Exclusive breastfeeding was a bit scary and very difficult with my first baby, but I’m glad I did it because my baby didn’t get sick at all during those six months.
Also speaking to The Tide on the phone, Ms. Jennifer Peters, a nursing mother and civil servant, residing in Kaduna Metropolis, said she was breastfeeding strictly and was happy with it, despite it being her first time.
According to her, “I eat very well, mainly rice, vegetables, beans, enough fruits, instead of yams which are expensive. Drinks are also expensive now, I take Dano milk instead of peak milk. Regardless of the economic situation, I will continue exclusive breastfeeding for six months.
She added that after four months of maternity leave, she would return to work but take her baby to the office as there is a crèche for babies.
She also added that during the three months that she exclusively breastfed her baby, apart from the routine vaccines given to the baby in the hospital, they did not visit the hospital for any illness.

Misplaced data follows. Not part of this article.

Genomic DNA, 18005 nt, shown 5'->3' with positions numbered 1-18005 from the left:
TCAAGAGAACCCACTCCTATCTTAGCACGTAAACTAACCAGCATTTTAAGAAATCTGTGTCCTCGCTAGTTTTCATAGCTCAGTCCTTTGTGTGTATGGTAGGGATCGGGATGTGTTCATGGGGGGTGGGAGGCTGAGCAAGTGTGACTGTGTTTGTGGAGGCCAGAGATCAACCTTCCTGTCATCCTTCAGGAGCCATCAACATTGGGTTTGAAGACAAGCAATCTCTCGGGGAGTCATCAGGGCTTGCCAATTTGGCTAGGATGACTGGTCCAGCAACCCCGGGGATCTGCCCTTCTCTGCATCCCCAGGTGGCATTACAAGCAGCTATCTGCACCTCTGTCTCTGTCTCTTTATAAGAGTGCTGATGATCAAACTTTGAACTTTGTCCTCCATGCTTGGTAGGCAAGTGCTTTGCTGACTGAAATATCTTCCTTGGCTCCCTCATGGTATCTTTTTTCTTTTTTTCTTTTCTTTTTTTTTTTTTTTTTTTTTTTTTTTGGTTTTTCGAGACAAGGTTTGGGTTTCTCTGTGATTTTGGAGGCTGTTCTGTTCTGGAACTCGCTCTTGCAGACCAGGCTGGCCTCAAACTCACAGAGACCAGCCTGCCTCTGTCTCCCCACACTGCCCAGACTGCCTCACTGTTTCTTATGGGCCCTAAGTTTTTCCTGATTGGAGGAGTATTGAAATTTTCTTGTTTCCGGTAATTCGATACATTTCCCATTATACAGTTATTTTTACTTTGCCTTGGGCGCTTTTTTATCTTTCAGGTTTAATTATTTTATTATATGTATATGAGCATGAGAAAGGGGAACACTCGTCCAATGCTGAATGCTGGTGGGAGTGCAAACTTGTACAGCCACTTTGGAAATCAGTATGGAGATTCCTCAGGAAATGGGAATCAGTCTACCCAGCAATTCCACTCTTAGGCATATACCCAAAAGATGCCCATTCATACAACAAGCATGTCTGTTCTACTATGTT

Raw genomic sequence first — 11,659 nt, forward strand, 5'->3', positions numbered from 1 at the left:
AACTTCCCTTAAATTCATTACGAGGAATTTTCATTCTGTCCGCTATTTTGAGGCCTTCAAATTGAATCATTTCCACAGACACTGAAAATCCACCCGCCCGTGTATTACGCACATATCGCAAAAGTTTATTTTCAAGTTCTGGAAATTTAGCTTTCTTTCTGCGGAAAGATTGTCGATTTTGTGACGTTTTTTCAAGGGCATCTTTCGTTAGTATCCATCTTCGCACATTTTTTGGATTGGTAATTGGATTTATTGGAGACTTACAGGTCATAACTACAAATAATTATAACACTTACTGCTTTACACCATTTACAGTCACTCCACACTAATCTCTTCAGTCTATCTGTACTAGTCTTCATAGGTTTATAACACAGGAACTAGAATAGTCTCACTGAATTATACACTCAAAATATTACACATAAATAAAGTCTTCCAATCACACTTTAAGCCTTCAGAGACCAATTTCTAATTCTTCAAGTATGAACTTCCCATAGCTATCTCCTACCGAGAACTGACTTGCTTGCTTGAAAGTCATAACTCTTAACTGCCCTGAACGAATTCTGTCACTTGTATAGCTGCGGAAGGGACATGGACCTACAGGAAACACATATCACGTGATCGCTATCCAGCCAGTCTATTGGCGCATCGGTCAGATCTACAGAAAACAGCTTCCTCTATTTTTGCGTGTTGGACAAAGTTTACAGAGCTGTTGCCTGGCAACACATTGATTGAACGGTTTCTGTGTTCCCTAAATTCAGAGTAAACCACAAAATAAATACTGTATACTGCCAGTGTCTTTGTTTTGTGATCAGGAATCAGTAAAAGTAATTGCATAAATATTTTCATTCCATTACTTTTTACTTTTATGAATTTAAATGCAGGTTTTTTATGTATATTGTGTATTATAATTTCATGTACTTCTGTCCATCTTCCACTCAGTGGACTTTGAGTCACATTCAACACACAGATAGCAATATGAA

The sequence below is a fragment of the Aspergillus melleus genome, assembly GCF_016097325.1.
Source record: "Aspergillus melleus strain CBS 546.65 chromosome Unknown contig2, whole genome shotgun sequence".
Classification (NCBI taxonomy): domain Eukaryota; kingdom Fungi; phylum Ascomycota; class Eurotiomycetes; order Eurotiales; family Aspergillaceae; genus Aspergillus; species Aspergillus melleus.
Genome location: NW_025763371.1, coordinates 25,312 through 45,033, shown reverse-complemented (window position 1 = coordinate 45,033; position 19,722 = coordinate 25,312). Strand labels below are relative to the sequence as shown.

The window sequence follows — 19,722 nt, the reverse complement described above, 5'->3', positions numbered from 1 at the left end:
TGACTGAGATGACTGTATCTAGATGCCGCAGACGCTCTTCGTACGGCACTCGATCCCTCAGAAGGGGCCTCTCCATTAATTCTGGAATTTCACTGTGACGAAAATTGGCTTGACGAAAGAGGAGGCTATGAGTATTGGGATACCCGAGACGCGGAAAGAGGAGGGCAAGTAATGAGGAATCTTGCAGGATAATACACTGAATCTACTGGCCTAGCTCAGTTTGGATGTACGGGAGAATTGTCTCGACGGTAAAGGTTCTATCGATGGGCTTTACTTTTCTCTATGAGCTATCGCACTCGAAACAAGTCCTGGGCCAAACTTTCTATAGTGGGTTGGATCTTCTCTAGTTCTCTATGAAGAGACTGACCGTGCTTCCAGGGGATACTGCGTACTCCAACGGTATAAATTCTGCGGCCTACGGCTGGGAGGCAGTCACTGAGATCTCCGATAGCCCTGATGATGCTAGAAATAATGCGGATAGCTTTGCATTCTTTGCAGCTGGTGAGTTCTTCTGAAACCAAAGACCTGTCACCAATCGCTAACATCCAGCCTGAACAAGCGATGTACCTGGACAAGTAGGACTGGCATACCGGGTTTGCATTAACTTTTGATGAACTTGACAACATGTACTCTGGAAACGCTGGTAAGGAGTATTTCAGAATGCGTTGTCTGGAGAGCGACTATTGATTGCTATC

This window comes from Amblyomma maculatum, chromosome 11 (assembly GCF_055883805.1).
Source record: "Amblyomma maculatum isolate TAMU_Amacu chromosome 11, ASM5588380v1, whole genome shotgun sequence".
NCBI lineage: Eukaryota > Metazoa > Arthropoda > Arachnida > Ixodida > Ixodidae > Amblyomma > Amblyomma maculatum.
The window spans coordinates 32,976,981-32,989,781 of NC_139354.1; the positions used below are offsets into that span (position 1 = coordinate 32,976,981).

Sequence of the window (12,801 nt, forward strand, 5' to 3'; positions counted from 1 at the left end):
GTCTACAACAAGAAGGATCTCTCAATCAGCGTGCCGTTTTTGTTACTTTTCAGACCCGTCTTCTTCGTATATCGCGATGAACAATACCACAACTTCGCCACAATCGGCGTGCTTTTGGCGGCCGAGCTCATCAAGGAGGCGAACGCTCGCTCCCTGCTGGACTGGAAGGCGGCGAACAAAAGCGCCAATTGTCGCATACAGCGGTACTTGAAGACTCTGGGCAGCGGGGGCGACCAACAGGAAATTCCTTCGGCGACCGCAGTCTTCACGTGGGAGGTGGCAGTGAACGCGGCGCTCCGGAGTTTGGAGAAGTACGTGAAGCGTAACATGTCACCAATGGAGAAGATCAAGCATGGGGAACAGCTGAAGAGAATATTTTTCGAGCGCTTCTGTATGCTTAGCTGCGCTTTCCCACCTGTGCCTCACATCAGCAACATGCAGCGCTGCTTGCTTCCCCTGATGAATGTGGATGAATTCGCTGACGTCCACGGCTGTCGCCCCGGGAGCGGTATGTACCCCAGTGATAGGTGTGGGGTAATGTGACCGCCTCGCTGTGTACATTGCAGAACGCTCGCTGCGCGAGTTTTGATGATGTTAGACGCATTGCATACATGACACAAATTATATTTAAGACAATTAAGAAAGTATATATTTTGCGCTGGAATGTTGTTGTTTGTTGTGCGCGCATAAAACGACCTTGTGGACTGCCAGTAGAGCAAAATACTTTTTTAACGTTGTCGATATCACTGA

Also speaking to The Tide, the Medical Director of Laden Clinic, Rumuogba, Rivers State, Dr Onyii Ukegbu argued that exclusive breastfeeding is much better than formula, despite the situation. economy of the country.
Dr. Ukegbu advised breastfeeding mothers to stick to exclusive breastfeeding for six months to avoid illnesses that could endanger the baby’s health.
She added that breastfeeding mothers can make soups with a mixture of crayfish and “sogu” fish, which is cheap with vegetables and eba. Those in the villages are better off, she says. They can eat plantains with enough vegetables, snails and other protein foods instead of opting for cow’s milk.

By: Ibinabo Ogolo